OUR RURAL RETREAT | Taste of the tropics
By Kirsty McKenzie, photography Anastasia Kariofyllidis
Hairdressing is practically a performance art as it requires constant social interaction, attention to detail, creativity and good listening and communication skills. No client wants a stylist to have an “off day”, so it’s also a pretty unforgiving profession. So it was hardly surprising back in the early 2000s when Newstead stylists Graham Young and Glenn Rogerson decided they needed an escape from their workaday world.
Glenn is a keen gardener, so their search for a bolthole from the busyness of Brisbane led pretty promptly to the rich volcanic slopes of the BlackallRange in the SunshineCoast hinterland. “One weekend we went for a drive to Montville and saw a property,” Graham recalls. “By the next weekend we’d bought it.”
While they were very happy with their weekender in the historic village, it was on a steeply sloping site. So 11 years ago they started searching for a new property and found what they were looking for on the outskirts of Maleny, a slightly larger service town for the surrounding dairy country with a solid core of alternative lifestylers and a strong food and creative culture.
“Basically we traded the views to the coast that we had at Montville, for the space of two and a half acres at Maleny,” Graham says. “We were so captivated by the mature trees and potential for a garden that we almost didn’t notice that the house was actually quite ugly.”
But good stylists make the most of what they have and Glenn and Graham set to work transforming the 60s house with a complete makeover. New carpets and timber floors, an extra bathroom, a remodelled kitchen, fresh paint throughout and plantation shutters went a long way to creating the sub-tropical paradise they now enjoy.
They then coloured in the details by adding paintings from an art collection acquired across the 40-plus years they have been together. “We’ve been together a long time, so it’s not surprising we’ve built up quite a repository,” Graham says. “We buy a lot of Aboriginal art from Fireworks Gallery in Brisbane and we’ve also developed an interest in abstract landscapes by visiting galleries in Sydney and Melbourne.”
Prized pieces in their collection include paintings by Utopia artist Minnie Pwerle, East Kimberley artist Rover Thomas, and numerous works from the APY (Anangu Pitjantjatjara Yankunytjatjara) Lands of north-western South Australia. The cool white interiors provide a great backdrop for these works and other paintings and sculptures and contribute the house’s atmosphere of an oasis of calm.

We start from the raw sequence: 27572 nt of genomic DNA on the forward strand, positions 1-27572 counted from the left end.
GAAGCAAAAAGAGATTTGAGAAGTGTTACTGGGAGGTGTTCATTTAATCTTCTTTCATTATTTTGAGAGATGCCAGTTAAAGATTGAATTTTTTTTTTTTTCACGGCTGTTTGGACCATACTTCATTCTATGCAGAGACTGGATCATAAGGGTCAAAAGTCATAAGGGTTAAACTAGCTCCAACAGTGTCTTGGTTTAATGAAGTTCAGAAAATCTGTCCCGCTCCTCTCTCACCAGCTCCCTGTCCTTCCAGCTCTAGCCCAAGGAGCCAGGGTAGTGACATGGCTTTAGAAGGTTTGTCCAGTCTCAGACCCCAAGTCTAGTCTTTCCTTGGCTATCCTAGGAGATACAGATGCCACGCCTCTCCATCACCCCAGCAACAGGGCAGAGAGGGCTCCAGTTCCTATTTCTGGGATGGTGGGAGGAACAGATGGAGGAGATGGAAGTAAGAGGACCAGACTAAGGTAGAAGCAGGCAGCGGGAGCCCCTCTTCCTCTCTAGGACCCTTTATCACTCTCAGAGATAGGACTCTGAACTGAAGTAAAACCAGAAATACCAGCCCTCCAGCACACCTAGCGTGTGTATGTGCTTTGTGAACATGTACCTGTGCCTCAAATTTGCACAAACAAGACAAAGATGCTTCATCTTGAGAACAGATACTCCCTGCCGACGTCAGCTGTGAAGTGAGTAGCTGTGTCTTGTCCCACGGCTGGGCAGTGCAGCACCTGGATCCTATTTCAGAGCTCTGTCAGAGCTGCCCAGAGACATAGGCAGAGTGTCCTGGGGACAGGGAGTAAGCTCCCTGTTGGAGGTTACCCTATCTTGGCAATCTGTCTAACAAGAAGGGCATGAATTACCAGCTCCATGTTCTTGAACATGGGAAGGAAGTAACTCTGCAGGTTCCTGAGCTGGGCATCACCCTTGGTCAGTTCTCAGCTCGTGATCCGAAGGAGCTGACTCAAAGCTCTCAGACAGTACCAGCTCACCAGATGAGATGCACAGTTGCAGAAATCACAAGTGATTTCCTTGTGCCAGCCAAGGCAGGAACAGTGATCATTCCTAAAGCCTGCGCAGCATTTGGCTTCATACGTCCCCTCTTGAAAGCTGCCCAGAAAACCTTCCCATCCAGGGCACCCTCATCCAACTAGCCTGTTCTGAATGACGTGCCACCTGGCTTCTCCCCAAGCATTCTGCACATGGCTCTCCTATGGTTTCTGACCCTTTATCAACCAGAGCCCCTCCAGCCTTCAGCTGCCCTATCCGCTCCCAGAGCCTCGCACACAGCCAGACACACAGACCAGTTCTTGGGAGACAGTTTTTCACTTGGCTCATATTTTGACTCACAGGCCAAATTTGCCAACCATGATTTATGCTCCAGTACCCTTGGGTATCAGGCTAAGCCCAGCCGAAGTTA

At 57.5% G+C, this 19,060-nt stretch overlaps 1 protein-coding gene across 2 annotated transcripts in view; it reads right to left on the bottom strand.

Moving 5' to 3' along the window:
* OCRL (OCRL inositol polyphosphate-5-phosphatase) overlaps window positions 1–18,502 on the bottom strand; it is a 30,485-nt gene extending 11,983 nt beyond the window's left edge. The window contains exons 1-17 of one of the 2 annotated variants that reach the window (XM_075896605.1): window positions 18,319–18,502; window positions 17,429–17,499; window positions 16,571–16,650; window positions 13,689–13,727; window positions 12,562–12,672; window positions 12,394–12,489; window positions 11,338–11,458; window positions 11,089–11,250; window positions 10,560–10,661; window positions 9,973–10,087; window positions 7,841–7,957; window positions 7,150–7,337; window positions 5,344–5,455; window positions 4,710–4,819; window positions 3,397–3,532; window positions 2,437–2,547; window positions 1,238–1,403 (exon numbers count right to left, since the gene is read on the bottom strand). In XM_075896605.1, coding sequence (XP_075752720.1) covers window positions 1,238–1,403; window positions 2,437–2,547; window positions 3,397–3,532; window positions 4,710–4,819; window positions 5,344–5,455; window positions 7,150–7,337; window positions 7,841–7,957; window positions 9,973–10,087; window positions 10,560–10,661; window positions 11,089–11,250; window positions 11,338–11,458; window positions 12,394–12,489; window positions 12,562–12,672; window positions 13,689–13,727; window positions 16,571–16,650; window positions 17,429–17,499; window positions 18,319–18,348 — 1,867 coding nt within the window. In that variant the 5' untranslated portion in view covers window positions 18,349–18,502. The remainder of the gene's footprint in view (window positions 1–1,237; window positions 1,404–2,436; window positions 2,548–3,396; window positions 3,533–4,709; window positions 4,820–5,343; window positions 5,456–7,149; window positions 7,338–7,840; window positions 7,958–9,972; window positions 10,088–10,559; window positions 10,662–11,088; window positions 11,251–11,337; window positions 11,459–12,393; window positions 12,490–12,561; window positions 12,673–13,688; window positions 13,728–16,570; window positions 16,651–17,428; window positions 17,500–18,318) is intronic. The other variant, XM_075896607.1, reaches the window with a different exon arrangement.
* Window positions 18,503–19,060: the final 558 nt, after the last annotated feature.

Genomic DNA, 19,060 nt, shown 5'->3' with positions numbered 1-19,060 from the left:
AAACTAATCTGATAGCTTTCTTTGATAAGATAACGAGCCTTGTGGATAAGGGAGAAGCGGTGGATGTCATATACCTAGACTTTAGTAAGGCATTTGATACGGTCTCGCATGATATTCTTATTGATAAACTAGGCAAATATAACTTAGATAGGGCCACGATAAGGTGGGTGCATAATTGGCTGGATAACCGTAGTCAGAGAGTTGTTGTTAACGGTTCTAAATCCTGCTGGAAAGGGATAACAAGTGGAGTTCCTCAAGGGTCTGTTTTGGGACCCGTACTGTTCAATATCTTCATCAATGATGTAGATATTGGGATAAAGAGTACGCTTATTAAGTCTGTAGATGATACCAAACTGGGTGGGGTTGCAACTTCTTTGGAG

Glenn and Graham divide their time between the city and their retreat and some weeks manage five consecutive nights at Maleny. Most mornings will find Glenn in the garden, which he has transformed into a lush respite from the sometimes stifling heat down on the coast or back in Brisbane. “Glenn has assistance one day a week,” Graham says. “But most of the propagating, particularly of hydrangeas, he does on his own.”
The garden also boasts a significant orchard, which keeps the couple in oranges, mandarins, limes, cumquats, pecans and macadamias and a sizeable vegie garden, which supplies Asian greens, herbs, chillies and other produce Graham likes to use in the kitchen.
“We’re lucky that there are a number of really good cafes and restaurants in the area,” Graham adds. “Most of them keep to a pretty strict 100-kilometre radius for sourcing their ingredients. We often head to Shotgun Espresso in town for good coffee and ethically-produced food and The Tamarind at Spicers Retreat is another favourite. The Spirit House is about 20 minutes drive away. But to be honest, we come up here to relax and more often than not, we’re just happen to open a bottle of wine, invite a few friends over and relax at home. There really is this wonderful feeling when you drive up from Brisbane, that you can just shut the gate on the world and totally relax.”
As Brisbane is only 90km away, Graham adds that they will probably continue to divide their time between the two homes for the foreseeable future. “I still enjoy working, so I’m not really to move up here permanently just yet,” he says. “We have good networks and a great lifestyle in both places, so for the time being, we’ll continue to enjoy the best of both worlds.”